Collections

# The sequence traits Seq, IndexedSeq, and LinearSeq

Language

The Seq trait represents sequences. A sequence is a kind of iterable that has a `length` and whose elements have fixed index positions, starting from `0`.

The operations on sequences, summarized in the table below, fall into the following categories:

• Indexing and length operations `apply`, `isDefinedAt`, `length`, `indices`, and `lengthCompare`. For a `Seq`, the `apply` operation means indexing; hence a sequence of type `Seq[T]` is a partial function that takes an `Int` argument (an index) and which yields a sequence element of type `T`. In other words `Seq[T]` extends `PartialFunction[Int, T]`. The elements of a sequence are indexed from zero up to the `length` of the sequence minus one. The `length` method on sequences is an alias of the `size` method of general collections. The `lengthCompare` method allows you to compare the lengths of a sequences with an Int or with an `Iterable` even if the sequences has infinite length.
• Index search operations `indexOf`, `lastIndexOf`, `indexOfSlice`, `lastIndexOfSlice`, `indexWhere`, `lastIndexWhere`, `segmentLength`, which return the index of an element equal to a given value or matching some predicate.
• Addition operations `prepended`, `prependedAll`, `appended`, `appendedAll`, `padTo`, which return new sequences obtained by adding elements at the front or the end of a sequence.
• Update operations `updated`, `patch`, which return a new sequence obtained by replacing some elements of the original sequence.
• Sorting operations `sorted`, `sortWith`, `sortBy`, which sort sequence elements according to various criteria.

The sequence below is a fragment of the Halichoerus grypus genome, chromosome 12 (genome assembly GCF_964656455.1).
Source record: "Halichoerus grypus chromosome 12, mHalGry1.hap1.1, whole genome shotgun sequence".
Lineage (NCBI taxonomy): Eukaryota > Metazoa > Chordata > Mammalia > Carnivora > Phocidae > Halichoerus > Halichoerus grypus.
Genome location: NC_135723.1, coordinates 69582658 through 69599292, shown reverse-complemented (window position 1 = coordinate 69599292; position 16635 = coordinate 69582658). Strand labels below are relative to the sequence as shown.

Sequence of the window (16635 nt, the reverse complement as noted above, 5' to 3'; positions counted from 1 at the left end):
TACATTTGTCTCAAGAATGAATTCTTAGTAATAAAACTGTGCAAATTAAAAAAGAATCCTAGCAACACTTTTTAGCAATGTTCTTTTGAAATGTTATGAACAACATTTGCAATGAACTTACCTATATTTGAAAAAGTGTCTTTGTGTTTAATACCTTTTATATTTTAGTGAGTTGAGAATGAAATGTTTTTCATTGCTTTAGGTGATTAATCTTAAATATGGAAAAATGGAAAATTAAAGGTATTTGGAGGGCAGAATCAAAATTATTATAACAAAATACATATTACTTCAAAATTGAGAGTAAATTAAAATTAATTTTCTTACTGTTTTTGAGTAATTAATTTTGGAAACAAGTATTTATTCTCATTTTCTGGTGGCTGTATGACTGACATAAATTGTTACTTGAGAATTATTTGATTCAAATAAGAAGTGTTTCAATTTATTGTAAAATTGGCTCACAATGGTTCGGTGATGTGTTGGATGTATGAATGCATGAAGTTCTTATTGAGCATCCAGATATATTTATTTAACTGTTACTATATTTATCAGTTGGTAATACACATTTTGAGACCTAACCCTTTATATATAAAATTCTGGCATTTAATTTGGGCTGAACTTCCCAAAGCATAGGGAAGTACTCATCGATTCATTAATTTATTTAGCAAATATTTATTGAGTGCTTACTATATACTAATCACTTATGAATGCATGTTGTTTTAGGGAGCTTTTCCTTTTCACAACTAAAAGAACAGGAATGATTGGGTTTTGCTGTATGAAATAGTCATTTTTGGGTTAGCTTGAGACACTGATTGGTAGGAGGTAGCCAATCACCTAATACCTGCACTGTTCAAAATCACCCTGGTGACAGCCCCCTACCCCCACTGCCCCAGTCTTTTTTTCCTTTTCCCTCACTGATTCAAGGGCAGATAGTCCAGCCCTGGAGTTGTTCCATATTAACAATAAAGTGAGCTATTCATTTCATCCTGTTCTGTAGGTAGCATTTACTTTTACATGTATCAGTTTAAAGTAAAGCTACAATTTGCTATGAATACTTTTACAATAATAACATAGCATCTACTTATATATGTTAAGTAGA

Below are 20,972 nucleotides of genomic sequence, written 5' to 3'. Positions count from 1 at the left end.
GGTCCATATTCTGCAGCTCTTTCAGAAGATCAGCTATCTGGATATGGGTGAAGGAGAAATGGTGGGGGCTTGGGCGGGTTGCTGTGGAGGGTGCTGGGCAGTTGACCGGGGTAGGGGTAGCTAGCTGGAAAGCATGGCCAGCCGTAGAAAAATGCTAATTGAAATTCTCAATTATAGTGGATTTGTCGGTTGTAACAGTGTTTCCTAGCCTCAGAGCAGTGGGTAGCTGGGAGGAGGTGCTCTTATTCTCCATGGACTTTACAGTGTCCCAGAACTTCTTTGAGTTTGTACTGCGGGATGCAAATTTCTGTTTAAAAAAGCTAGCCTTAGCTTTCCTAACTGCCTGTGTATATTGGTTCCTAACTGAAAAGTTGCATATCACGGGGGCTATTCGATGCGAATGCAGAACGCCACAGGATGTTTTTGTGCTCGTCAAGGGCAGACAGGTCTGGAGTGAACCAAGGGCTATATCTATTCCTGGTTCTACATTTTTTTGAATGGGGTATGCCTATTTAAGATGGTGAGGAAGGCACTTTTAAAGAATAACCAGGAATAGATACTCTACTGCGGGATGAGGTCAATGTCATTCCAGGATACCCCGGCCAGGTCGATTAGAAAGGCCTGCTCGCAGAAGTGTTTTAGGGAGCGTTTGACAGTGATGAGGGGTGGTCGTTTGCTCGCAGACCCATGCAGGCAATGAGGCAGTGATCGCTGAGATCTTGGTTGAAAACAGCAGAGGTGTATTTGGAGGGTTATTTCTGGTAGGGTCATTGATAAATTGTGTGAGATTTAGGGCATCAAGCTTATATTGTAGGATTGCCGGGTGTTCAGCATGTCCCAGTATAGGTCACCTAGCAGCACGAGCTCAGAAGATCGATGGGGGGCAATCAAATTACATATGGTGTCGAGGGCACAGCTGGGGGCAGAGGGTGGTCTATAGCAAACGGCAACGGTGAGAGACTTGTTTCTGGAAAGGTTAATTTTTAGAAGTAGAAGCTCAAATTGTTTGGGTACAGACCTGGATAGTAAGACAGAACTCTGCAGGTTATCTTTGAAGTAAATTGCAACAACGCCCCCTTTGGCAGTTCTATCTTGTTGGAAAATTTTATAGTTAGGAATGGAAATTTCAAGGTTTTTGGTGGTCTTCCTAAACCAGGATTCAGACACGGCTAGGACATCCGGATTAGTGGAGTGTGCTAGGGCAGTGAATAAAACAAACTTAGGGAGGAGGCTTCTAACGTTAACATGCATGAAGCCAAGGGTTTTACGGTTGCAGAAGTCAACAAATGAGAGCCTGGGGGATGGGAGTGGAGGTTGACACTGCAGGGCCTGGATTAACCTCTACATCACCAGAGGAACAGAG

• Reversal operations `reverse`, `reverseIterator`, which yield or process sequence elements in reverse order.
• Comparisons `startsWith`, `endsWith`, `contains`, `containsSlice`, `corresponds`, `search`, which relate two sequences or search an element in a sequence.
• Multiset operations `intersect`, `diff`, `distinct`, `distinctBy`, which perform set-like operations on the elements of two sequences or remove duplicates.

If a sequence is mutable, it offers in addition a side-effecting `update` method, which lets sequence elements be updated. As always in Scala, syntax like `seq(idx) = elem` is just a shorthand for `seq.update(idx, elem)`, so `update` gives convenient assignment syntax for free. Note the difference between `update` and `updated`. `update` changes a sequence element in place, and is only available for mutable sequences. `updated` is available for all sequences and always returns a new sequence instead of modifying the original.

### Operations in Class Seq

WHAT IT IS WHAT IT DOES
Indexing and Length:
`xs(i)` (or, written out, `xs.apply(i)`). The element of `xs` at index `i`.
`xs.isDefinedAt(i)` Tests whether `i` is contained in `xs.indices`.
`xs.length` The length of the sequence (same as `size`).
`xs.lengthCompare(n)` Returns `-1` if `xs` is shorter than `n`, `+1` if it is longer, and `0` if it is of length `n`. Works even if the sequence is infinite, for example `LazyList.from(1).lengthCompare(42)` returns a positive value.
`xs.indices` The index range of `xs`, extending from `0` to `xs.length - 1`.
Index Search:
`xs.indexOf(x)` The index of the first element in `xs` equal to `x` (several variants exist).
`xs.lastIndexOf(x)` The index of the last element in `xs` equal to `x` (several variants exist).